Marlins, Padres complete trade sending starters Cashner, Rea to Miami
The Padres have announced the seven-player deal
The Marlins and Padres have completed a trade that sends right-handers Andrew Cashner and Colin Rea, as well as minor leaguer Tayron Guerrero, to Miami for righties Jarred Cosart and Carter Capps, and prospects Josh Naylor and Luis Castillo. The Marlins announced the trade Friday afternoon.
The Marlins have been looking to add rotation help prior to the deadline and this deal ostensibly satisfies that need. Cashner, an impending free agent, is 4-7 with a 4.76 (82 ERA+) in 79 1/3 innings this season. Rea is 5-5 with a 4.98 ERA (79 ERA+) in 99 1/3 innings. Obviously Miami is hoping those two pitch a little better down the stretch.
Cosart, meanwhile, has allowed 14 runs in 19 2/3 big league innings with the Marlins this season. He's spent much of the year in Triple-A, where he has a 5.33 ERA in 50 2/3 innings. Cosart is the only current MLB player heading to San Diego in the swap.
The 2016 non-waiver trade deadline is this coming Monday, and both the Marlins and Padres were expected to be among the most active teams. Here are eight important things to know about this trade.
1. Capps is a high upside lottery ticket
Last season Capps was one of the most dominant relievers in all of baseball. He had a 1.16 ERA (338 ERA+) with a ridiculous 58 strikeouts in 31 innings. Not only does Capps throw 100 mph regularly, he also employs a hop delivery that allows him to release the ball that much closer to the plate. Check it out:
When he's healthy, Capps is one of the 10 best relievers in baseball. Therein lies the problem: he's not healthy. Capps missed much of the second half last season with an elbow issue, and after coming into spring training with a chance to win the closer's job, he blew out his elbow and needed Tommy John surgery.
Based on the typical Tommy John rehab timetable, Capps figures to return sometime in the middle of next season. Possibly May or June. If he returns looking anything like the guy we saw last season, it'll be a major coup for the Padres. The elbow reconstructions makes this a risky buy though. Capps is very much a lottery ticket at this point.
2. The Marlins bought for the short and long-term
This is a trade for the present and the future. Obviously the Marlins hope Cashner and Rea help get them to the postseason this year. That's why they're making this trade. It's designed to be a short-term boost that gets the team to the playoffs for only the third time in franchise history. (Fun Fact: The Marlins have never lost a postseason series. Two postseason trips, two World Series titles.)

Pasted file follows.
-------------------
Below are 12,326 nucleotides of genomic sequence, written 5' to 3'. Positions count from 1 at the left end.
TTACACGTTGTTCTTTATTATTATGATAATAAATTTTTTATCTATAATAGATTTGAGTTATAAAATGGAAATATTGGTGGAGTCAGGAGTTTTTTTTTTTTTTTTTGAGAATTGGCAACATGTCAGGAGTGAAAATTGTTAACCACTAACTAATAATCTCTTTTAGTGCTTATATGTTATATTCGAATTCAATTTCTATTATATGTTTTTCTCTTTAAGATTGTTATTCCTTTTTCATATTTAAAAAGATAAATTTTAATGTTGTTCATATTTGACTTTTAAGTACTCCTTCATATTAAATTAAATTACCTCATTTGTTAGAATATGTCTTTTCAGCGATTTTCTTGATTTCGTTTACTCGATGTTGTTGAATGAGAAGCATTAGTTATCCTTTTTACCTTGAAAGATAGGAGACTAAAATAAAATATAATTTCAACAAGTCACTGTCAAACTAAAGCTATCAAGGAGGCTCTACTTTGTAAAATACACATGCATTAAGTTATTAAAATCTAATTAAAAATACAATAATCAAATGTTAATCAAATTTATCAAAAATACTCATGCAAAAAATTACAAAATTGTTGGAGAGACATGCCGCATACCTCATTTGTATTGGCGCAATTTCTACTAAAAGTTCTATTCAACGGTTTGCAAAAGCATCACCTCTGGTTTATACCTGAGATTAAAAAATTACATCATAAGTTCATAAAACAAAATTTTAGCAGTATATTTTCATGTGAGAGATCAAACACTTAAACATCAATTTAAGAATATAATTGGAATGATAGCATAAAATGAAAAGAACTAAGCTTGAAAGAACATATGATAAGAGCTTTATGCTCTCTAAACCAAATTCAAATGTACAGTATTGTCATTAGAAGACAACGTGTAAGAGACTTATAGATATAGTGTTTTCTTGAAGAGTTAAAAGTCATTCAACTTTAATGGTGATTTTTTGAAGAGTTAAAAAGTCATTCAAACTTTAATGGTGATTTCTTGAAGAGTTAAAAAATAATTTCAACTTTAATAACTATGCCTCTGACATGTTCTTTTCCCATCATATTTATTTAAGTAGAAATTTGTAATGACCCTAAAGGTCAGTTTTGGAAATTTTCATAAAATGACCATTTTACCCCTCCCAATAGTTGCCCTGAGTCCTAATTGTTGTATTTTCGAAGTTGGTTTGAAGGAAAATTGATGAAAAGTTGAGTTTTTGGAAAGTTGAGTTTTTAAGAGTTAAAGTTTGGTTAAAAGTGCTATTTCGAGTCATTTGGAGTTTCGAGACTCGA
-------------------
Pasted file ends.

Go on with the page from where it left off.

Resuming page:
There's also a long-term aspect to the this deal even though Cashner is set to become a free agent after the season. Rea, 26, will remain under team control through 2021, including as a dirt cheap pre-arbitration player through 2018. The perpetually cost-conscious Marlins will pay him something close to the league minimum in 2017 and 2018.
3. Miami might be without their top two starters late in the season
Earlier this week the Marlins lost lefty Wei-Yin Chen, their Opening Day starter, to an elbow sprain. He's currently on the DL, and while the team hopes it isn't serious, it's possible Chen will be out an extended period of time. That injury is one reason the club jumped into the trade market.
Furthermore, ace righty Jose Fernandez is going to have his workload monitored down the stretch during his first full season back from Tommy John surgery. The team has acknowledged that. He's thrown 125 2/3 innings this year after throwing 89 1/3 total innings last year (majors and minors) and 51 2/3 innings the year before that.
Fernandez's career high is the 172 2/3 innings he threw during his historically great rookie season in 2013. That's probably about as far as the Marlins will push him this season, though of course they're going to keep an eye out for any signs of fatigue along the way. Miami's rotation is short now, and it figured to get even shorter come September, hence the trade.
4. The Padres received Miami's top prospect
The Marlins do not have a strong farm system at all. Coming into the season, the prospect gurus at Baseball America ranked their system 29th out of the 30 clubs. Only the Angels were worse. Naylor was Miami's first round pick last year and their only representative on Baseball America's recent midseason top 100 prospects update. He was No. 100.